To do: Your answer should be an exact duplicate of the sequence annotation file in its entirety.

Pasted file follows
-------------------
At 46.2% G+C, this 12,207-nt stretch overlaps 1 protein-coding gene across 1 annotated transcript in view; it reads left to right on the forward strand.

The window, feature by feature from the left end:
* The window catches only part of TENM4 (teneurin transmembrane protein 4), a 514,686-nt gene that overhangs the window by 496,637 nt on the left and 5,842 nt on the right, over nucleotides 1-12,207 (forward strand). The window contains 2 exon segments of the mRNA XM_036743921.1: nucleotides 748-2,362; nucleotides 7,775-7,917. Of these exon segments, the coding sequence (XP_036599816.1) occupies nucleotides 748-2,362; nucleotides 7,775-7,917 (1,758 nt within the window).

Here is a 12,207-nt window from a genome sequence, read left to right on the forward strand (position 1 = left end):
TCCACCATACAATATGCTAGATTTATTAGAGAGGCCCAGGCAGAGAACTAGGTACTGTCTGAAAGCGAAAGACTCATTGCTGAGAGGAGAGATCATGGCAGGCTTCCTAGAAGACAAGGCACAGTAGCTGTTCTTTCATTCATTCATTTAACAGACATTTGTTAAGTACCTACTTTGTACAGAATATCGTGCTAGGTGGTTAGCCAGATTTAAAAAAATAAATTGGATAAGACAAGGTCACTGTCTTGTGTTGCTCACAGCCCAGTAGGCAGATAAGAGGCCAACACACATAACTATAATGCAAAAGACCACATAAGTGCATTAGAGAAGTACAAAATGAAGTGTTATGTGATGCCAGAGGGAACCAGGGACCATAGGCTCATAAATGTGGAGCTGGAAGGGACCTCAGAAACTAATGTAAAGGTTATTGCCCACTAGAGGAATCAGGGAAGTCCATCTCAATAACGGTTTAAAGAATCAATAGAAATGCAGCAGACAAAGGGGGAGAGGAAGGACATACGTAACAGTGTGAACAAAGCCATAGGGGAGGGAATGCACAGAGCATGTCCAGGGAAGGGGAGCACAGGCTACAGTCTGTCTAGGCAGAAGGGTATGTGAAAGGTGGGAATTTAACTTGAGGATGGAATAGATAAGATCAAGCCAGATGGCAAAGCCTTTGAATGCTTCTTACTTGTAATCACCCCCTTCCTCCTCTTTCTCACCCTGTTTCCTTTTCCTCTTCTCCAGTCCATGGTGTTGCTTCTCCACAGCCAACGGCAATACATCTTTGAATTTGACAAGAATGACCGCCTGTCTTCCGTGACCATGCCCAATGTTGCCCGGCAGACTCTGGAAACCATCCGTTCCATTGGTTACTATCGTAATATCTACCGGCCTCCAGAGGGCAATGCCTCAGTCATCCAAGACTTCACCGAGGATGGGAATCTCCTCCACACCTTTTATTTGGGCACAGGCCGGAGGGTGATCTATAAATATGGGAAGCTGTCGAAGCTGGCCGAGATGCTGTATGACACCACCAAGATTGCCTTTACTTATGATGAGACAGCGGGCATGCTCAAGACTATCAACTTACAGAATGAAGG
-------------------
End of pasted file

At 46.2% G+C, this 12,207-nt stretch overlaps 1 protein-coding gene across 1 annotated transcript in view; it reads left to right on the forward strand.

The window, feature by feature from the left end:
* The window catches only part of TENM4 (teneurin transmembrane protein 4), a 514,686-nt gene that overhangs the window by 496,637 nt on the left and 5,842 nt on the right, over nucleotides 1-12,207 (forward strand). The window contains 2 exon segments of the mRNA XM_036743921.1: nucleotides 748-2,362; nucleotides 7,775-7,917. Of these exon segments, the coding sequence (XP_036599816.1) occupies nucleotides 748-2,362; nucleotides 7,775-7,917 (1,758 nt within the window).

Here is a 12,207-nt window from a genome sequence, read left to right on the forward strand (position 1 = left end):
TCCACCATACAATATGCTAGATTTATTAGAGAGGCCCAGGCAGAGAACTAGGTACTGTCTGAAAGCGAAAGACTCATTGCTGAGAGGAGAGATCATGGCAGGCTTCCTAGAAGACAAGGCACAGTAGCTGTTCTTTCATTCATTCATTTAACAGACATTTGTTAAGTACCTACTTTGTACAGAATATCGTGCTAGGTGGTTAGCCAGATTTAAAAAAATAAATTGGATAAGACAAGGTCACTGTCTTGTGTTGCTCACAGCCCAGTAGGCAGATAAGAGGCCAACACACATAACTATAATGCAAAAGACCACATAAGTGCATTAGAGAAGTACAAAATGAAGTGTTATGTGATGCCAGAGGGAACCAGGGACCATAGGCTCATAAATGTGGAGCTGGAAGGGACCTCAGAAACTAATGTAAAGGTTATTGCCCACTAGAGGAATCAGGGAAGTCCATCTCAATAACGGTTTAAAGAATCAATAGAAATGCAGCAGACAAAGGGGGAGAGGAAGGACATACGTAACAGTGTGAACAAAGCCATAGGGGAGGGAATGCACAGAGCATGTCCAGGGAAGGGGAGCACAGGCTACAGTCTGTCTAGGCAGAAGGGTATGTGAAAGGTGGGAATTTAACTTGAGGATGGAATAGATAAGATCAAGCCAGATGGCAAAGCCTTTGAATGCTTCTTACTTGTAATCACCCCCTTCCTCCTCTTTCTCACCCTGTTTCCTTTTCCTCTTCTCCAGTCCATGGTGTTGCTTCTCCACAGCCAACGGCAATACATCTTTGAATTTGACAAGAATGACCGCCTGTCTTCCGTGACCATGCCCAATGTTGCCCGGCAGACTCTGGAAACCATCCGTTCCATTGGTTACTATCGTAATATCTACCGGCCTCCAGAGGGCAATGCCTCAGTCATCCAAGACTTCACCGAGGATGGGAATCTCCTCCACACCTTTTATTTGGGCACAGGCCGGAGGGTGATCTATAAATATGGGAAGCTGTCGAAGCTGGCCGAGATGCTGTATGACACCACCAAGATTGCCTTTACTTATGATGAGACAGCGGGCATGCTCAAGACTATCAACTTACAGAATGAAGG